According to the Centers for Disease Control and Prevention
, 17 percent of women between the age of 17 and 44 take the birth control pill as their contraceptive method. The pill is also commonly used to relieve menstrual problems and other hormone imbalances like acne. However, because manipulating hormone levels is tricky business, there are several side effects of birth control that scientists have found to result in various nutritional deficiencies.
Monica Reinagel, MS, LD/N, CNS, and official "Nutrition Diva" from QuickandDirtyTips.com
, lists the various nutrient deficiencies that can develop while using birth control:
- B Vitamins (riboflavin, B6, B12, folic acid)
- Vitamin C
"The pill is used by more than 10 million women in the U.S. only," Reinagel points out. As women continuously take the pill every month over long periods of time, "even subtle effects could add up." B vitamin deficiencies are especially dangerous. They assist with the "metabolism of fats, proteins, and carbohydrates, as well as the synthesis of DNA, neurotransmitters, and other vital compounds" (Natural Health Advisory
). A decrease in the functionality of these mechanisms could lead to neural defects in infants, neurological problems, anemia, depression, and confusion.
Although a multivitamin supplement could replace missing vitamins in the diet, Reinagel pushes her listeners to obtain their nutrients straight from food. The following 6 foods she lists for great sources of nutrients for women:
- Lentils for folic acid
- Eggs/dairy/almonds for riboflavin
- Spinach for B6, folic acid, and magnesium
- Seafood for B12 and zinc
- Cashews for mangesium and zinc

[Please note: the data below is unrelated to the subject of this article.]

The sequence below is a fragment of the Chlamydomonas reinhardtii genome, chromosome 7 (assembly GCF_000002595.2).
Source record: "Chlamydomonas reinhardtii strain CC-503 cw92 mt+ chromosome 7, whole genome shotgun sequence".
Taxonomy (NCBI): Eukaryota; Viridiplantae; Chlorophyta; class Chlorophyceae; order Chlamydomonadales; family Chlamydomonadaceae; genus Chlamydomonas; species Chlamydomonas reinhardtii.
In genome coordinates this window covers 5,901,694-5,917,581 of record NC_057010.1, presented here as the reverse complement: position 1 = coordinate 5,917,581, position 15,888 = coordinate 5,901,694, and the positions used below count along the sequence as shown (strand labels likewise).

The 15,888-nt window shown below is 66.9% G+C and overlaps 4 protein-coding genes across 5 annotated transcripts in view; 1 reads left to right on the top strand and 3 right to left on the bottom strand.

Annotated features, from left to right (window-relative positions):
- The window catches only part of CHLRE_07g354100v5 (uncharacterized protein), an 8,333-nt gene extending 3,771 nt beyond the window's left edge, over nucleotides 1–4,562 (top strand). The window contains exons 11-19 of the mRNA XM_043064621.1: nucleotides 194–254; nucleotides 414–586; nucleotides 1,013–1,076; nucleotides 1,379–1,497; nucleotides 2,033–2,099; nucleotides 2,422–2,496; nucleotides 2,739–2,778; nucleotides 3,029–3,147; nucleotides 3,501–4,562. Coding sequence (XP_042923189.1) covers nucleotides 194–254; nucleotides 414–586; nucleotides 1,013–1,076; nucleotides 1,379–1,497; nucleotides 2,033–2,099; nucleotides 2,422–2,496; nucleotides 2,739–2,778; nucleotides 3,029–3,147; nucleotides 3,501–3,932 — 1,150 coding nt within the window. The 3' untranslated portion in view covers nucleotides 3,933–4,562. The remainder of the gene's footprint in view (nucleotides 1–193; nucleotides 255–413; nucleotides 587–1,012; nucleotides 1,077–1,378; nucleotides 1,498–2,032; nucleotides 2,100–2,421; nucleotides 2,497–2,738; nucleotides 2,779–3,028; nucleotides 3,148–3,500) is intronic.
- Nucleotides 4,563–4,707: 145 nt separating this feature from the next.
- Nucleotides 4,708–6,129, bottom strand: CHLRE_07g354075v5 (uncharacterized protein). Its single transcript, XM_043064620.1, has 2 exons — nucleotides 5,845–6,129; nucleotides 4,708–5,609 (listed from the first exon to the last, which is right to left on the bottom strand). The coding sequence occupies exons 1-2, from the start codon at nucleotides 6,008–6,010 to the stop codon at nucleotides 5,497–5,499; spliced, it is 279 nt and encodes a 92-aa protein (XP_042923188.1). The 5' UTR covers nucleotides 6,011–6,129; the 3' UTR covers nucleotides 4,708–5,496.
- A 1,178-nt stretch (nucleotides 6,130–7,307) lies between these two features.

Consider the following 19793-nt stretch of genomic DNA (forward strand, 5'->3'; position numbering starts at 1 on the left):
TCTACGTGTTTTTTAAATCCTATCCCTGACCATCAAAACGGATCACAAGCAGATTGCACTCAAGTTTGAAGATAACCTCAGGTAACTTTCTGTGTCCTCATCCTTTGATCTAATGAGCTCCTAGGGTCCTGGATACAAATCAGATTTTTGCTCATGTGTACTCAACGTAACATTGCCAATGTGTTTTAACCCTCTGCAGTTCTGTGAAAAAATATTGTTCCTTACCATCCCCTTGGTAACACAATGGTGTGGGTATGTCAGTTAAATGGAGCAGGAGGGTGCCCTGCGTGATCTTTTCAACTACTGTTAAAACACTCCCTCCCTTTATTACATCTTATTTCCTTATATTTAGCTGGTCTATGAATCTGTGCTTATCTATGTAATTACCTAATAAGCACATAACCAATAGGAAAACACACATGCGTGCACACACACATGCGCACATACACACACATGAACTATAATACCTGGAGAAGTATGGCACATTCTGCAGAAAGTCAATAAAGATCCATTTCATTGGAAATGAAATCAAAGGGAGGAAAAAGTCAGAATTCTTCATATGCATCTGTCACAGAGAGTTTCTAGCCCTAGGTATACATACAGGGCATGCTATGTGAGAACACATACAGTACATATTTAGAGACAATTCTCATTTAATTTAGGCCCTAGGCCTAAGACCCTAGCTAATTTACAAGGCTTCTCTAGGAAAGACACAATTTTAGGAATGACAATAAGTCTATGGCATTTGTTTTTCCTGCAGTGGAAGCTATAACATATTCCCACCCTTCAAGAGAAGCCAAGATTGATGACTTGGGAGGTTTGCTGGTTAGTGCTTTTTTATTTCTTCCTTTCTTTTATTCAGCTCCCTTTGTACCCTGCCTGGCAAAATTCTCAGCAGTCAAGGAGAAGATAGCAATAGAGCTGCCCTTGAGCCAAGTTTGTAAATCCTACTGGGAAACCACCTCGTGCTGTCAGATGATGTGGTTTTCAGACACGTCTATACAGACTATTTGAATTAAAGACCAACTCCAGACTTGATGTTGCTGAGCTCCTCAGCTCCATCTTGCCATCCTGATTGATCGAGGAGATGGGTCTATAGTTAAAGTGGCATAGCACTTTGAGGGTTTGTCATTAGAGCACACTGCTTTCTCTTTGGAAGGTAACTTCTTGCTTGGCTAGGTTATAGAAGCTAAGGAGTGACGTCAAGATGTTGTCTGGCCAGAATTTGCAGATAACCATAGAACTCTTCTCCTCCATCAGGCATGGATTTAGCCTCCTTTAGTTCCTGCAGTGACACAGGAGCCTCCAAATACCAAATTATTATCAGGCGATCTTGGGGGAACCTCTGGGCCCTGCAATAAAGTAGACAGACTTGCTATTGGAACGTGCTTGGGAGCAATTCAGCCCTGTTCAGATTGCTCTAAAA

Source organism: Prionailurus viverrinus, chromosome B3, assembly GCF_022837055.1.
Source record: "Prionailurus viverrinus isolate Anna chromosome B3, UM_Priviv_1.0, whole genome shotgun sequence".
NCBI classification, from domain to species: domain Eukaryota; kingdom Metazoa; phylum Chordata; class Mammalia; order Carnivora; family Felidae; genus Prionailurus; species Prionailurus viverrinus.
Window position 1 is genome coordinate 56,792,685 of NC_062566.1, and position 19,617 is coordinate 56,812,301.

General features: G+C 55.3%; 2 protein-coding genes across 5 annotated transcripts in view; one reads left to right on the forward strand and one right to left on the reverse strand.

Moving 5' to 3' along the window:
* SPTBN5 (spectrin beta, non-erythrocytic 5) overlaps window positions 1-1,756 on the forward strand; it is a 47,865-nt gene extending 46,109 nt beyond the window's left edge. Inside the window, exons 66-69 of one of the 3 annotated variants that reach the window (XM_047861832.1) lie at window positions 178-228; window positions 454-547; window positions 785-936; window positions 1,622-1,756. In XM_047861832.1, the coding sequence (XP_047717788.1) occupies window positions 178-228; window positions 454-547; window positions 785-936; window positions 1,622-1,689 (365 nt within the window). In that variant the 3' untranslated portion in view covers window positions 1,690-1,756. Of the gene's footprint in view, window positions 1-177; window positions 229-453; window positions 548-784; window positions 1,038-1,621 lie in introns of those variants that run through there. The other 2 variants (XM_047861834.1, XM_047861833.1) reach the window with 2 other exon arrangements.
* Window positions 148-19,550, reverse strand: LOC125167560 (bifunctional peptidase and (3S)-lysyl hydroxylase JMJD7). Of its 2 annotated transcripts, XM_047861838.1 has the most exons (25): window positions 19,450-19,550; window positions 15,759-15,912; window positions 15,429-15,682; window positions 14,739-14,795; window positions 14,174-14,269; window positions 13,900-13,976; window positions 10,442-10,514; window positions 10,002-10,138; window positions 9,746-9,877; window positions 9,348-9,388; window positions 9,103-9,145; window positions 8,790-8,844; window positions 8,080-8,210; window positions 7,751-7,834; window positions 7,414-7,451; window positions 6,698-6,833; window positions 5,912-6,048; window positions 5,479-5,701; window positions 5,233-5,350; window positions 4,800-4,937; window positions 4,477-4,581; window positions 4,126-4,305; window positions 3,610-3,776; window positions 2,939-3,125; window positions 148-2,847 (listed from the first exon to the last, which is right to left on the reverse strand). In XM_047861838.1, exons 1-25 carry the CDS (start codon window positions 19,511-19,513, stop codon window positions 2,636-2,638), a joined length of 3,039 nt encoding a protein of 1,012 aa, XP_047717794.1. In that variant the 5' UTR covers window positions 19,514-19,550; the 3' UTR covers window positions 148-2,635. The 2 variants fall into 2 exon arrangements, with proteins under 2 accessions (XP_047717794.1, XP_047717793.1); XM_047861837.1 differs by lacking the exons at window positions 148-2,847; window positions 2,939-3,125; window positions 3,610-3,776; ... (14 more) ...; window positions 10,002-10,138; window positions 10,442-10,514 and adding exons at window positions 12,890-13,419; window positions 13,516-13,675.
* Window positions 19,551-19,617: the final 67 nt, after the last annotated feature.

- Tomato juice/orange juice for vitamin C
Research does show that the nutrients above appear at lower levels in women on the birth control pill, but it also shows that the same women have elevated levels of iron and vitamin K. Thus, if women do choose to take a multivitamin, it is important to ensure that the supplement doesn't have iron or vitamin K to avoid too much of these nutrients entering the bloodstream.
So why does the consumption of birth controls cause these deficiencies in the first place? The European Review for Medical and Pharmacological Sciences
answers this in a paper specifically discussing oral contraceptives and their impact on nutritional requirements. The mechanism behind these deficiencies revolves around malabsorption of ingested nutrients into the bloodstream. In addition, increased excretion of necessary nutrients in urine adds to a growing nutritional deficiency. Thus, as Reinagel suggests, women on the pill must make sure they are consuming excessive amounts of these nutrients to ensure the required amount for the body to function properly get absorbed into the blood and transported to the tissues.
Check out the video below to learn more about how birth control pills work as a contraceptive.
Source: Scientific American